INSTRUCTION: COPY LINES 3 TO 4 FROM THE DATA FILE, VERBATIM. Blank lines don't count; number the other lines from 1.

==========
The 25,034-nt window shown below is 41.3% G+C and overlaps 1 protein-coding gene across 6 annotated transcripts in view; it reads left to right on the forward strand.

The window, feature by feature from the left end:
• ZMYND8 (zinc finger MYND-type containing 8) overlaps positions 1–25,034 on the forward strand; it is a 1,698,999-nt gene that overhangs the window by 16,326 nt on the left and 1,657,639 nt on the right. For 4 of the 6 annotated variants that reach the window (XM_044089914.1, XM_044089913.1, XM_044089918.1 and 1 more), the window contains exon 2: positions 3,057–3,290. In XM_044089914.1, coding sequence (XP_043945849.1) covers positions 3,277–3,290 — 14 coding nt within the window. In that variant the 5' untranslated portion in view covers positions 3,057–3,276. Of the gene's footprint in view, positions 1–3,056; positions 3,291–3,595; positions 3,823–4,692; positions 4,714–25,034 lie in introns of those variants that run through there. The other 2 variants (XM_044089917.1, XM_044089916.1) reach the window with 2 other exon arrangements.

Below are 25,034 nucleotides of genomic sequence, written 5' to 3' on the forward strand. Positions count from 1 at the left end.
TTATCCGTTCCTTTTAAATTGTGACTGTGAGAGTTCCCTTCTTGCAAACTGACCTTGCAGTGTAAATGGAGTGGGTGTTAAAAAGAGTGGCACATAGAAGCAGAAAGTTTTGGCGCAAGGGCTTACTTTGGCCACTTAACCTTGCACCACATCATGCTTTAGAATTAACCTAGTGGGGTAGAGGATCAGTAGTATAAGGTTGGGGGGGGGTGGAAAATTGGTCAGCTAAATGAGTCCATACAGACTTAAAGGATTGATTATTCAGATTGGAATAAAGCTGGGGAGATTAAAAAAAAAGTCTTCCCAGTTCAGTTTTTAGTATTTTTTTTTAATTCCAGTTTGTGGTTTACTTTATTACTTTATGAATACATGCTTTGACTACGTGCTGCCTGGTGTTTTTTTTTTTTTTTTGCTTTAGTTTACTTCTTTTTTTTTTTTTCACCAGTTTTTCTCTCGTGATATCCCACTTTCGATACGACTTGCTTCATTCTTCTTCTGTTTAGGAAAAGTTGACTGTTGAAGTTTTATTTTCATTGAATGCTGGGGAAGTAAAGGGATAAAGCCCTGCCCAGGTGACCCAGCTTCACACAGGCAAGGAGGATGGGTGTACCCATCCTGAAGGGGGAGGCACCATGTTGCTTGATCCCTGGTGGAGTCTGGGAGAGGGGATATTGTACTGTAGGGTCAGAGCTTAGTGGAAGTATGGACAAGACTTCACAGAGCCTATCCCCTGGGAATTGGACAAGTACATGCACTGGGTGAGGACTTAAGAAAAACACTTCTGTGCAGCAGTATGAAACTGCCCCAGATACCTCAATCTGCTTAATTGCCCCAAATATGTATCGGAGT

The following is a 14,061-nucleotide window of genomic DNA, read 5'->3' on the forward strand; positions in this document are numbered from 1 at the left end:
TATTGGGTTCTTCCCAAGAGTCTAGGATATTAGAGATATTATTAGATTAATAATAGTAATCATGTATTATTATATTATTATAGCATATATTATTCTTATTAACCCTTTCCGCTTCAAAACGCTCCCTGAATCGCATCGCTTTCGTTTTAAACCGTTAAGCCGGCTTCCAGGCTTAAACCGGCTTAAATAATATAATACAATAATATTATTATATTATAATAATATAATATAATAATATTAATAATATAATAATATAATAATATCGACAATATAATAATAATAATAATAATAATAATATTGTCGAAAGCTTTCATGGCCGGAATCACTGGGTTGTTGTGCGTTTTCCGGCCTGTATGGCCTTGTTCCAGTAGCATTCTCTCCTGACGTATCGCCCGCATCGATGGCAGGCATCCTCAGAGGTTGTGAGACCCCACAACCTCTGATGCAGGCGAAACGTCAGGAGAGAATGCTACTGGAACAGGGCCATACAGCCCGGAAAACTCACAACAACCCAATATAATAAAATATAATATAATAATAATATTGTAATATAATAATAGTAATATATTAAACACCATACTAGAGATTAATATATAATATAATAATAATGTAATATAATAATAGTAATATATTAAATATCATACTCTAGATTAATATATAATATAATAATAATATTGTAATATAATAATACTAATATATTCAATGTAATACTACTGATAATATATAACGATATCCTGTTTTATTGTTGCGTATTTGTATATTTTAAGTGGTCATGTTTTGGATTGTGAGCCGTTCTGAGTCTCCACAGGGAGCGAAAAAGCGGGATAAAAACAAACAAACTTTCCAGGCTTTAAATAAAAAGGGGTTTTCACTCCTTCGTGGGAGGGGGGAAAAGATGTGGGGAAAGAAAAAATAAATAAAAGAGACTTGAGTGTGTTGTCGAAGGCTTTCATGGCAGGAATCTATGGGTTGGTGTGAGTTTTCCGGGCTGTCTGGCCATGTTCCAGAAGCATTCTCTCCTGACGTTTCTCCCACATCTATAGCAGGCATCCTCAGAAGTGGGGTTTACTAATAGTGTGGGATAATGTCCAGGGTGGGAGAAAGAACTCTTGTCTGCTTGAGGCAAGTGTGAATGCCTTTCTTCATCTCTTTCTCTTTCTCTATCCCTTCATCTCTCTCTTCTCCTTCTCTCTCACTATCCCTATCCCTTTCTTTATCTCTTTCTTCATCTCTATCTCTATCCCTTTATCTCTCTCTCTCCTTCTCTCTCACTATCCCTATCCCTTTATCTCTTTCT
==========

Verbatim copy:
• ZMYND8 (zinc finger MYND-type containing 8) overlaps positions 1–25,034 on the forward strand; it is a 1,698,999-nt gene that overhangs the window by 16,326 nt on the left and 1,657,639 nt on the right. For 4 of the 6 annotated variants that reach the window (XM_044089914.1, XM_044089913.1, XM_044089918.1 and 1 more), the window contains exon 2: positions 3,057–3,290. In XM_044089914.1, coding sequence (XP_043945849.1) covers positions 3,277–3,290 — 14 coding nt within the window. In that variant the 5' untranslated portion in view covers positions 3,057–3,276. Of the gene's footprint in view, positions 1–3,056; positions 3,291–3,595; positions 3,823–4,692; positions 4,714–25,034 lie in introns of those variants that run through there. The other 2 variants (XM_044089917.1, XM_044089916.1) reach the window with 2 other exon arrangements.

Below are 25,034 nucleotides of genomic sequence, written 5' to 3' on the forward strand. Positions count from 1 at the left end.